The real reason for the proposed change seems to be to align our name with the recent report of the Great Commission Resurgence Task Force, which is changing the basic mission and funding priorities of the denomination. There’s nothing wrong with re-alignment but co-opting our name–which is how those outside the denomination view us–for the sake of how we operate inside the denomination is a fundamentally flawed strategy. It places politics at a higher premium than mission.
I love Southern Baptists, but sometimes I just don’t know what we’re thinking. Yesterday’s official press release just confused me more. After months of study and work a special task force released their findings regarding changing our denomination’s name. The new name doesn’t address the basic issue. Instead it just makes it worse.
Here’s what I mean. Several years ago, what was then known as the Foreign Mission Board changed their name. The leadership realized that the name came across as condescending to the international community and had a negative impact on the board’s purpose. So they changed it to the much more appropriate International Mission Board. That was a very good thing.
Now, the leadership of the whole denomination has gone through a similar process. Yes, it’s true that the name Southern Baptist Convention has strongly regional tones to it. And yes, that fact does limit the mission of our people, especially when, say, a church is planted in upstate New York or an evangelistic campaign is launched in Salt Lake City. So a panel was put together to study how the name could be changed.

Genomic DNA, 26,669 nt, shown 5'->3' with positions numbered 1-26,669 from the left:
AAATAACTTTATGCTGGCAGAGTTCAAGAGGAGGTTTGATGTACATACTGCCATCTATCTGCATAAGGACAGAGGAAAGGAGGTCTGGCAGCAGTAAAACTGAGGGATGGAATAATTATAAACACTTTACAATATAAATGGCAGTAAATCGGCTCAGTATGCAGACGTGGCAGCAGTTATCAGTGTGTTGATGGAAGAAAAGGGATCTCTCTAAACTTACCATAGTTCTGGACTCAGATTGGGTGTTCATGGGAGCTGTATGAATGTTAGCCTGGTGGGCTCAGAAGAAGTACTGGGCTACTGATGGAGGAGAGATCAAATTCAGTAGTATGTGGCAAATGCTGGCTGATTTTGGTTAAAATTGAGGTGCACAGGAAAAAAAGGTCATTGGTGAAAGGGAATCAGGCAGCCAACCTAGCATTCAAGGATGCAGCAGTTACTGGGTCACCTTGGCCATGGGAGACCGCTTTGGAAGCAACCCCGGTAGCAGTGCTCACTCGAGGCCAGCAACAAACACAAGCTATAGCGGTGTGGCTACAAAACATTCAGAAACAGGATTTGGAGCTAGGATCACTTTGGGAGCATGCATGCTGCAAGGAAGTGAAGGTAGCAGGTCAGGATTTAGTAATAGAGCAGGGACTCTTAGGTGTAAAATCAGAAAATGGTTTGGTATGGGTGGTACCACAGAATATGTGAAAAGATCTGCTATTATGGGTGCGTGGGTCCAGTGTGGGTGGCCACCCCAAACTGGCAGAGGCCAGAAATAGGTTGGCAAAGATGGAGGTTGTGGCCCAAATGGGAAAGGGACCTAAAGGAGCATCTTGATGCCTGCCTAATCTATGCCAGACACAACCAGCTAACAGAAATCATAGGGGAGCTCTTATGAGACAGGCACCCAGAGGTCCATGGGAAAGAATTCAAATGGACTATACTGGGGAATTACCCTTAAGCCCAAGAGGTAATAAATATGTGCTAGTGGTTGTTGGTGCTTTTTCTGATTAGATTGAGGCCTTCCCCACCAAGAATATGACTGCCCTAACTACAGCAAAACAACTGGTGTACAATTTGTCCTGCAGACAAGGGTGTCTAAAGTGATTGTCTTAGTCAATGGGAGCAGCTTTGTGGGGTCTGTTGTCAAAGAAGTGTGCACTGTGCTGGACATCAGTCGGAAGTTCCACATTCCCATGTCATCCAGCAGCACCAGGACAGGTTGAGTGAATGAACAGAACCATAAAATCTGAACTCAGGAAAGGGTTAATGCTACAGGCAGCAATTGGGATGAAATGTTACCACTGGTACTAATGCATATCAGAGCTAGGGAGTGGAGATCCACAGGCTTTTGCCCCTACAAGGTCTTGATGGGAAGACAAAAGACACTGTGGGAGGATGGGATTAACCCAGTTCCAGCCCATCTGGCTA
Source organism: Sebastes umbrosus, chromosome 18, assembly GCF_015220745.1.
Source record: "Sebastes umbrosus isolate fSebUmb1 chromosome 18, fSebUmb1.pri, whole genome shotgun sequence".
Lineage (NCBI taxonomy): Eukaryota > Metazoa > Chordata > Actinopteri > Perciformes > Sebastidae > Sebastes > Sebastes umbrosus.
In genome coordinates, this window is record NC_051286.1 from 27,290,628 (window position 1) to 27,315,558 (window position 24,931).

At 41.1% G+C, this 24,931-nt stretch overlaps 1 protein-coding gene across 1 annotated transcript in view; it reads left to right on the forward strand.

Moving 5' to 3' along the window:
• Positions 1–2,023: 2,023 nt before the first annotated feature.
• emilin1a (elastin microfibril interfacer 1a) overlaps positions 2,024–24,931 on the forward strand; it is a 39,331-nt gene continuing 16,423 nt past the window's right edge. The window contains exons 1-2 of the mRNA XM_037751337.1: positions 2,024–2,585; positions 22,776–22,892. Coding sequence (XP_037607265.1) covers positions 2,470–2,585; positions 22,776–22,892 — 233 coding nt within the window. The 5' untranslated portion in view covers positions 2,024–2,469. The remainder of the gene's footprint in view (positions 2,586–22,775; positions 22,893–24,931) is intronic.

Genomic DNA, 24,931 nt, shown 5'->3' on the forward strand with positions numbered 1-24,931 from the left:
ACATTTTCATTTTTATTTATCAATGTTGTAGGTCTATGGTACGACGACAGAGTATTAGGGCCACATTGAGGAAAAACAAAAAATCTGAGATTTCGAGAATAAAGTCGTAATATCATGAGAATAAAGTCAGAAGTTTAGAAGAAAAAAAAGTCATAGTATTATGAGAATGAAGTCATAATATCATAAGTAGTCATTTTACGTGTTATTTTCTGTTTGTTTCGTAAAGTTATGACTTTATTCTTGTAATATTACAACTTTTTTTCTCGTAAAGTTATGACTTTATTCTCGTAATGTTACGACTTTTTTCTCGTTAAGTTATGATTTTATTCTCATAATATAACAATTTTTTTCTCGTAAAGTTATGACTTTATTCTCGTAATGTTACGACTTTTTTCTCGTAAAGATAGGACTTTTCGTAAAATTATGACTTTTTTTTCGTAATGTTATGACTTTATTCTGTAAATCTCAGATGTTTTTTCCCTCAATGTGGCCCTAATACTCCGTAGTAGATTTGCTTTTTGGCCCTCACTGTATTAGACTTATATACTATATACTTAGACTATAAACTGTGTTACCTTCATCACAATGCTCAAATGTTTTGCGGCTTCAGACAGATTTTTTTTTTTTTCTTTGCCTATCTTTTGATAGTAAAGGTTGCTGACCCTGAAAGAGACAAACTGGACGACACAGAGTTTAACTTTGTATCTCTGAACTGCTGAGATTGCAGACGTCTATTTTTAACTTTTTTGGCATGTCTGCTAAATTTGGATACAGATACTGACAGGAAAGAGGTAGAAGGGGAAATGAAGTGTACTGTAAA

Yesterday’s press release contained the panel’s recommendation (the convention as a whole will need to approve the recommendation at the annual meeting in June). And what did they recommend? Here’s the puzzling part. They didn’t really change the name. The reason, they said, was that there would be too many legal issues involved. Instead, they recommended a clarification. From the Southern Baptist Convention we would become The Southern Baptist Convention: Great Commission Baptists.
Huh? Maybe I’m missing something, but how does that “clarification” help anything? I mean, I’m a Southern Baptist minister and even I have to think hard before it makes any sense to me. “Great Commission” is a biblical and compelling phrase but has no meaning at all to anyone without a basic degree of biblical literacy. If the point of a name change is to make the ministries of the Southern Baptist Convention more accessible to non-southern regions, how would that help? It seems to me that it would actually make things worse.
Such a name change could also be offensive to the many other Baptist groups in the country. How would, for instance, the General Association of Regular Baptists or the American Baptist Convention or the National Baptist Convention respond to the proposed change? If we designate ourselves as “Great Commission Baptists” doesn’t that imply other Baptist denominations are not?
The purpose of a name change—or “rebranding” as marketing experts would call it—is to reposition an organization for wider appeal. For that to happen the new name must be comprehensible to the audience you’re aiming for. If you have to explain what it means, there’s really no point in changing the name to start with. The proposed name change of the SBC fails the test. Better by far to keep the present name as it is, or to go back to the drawing board and come up with a more fitting suggestion.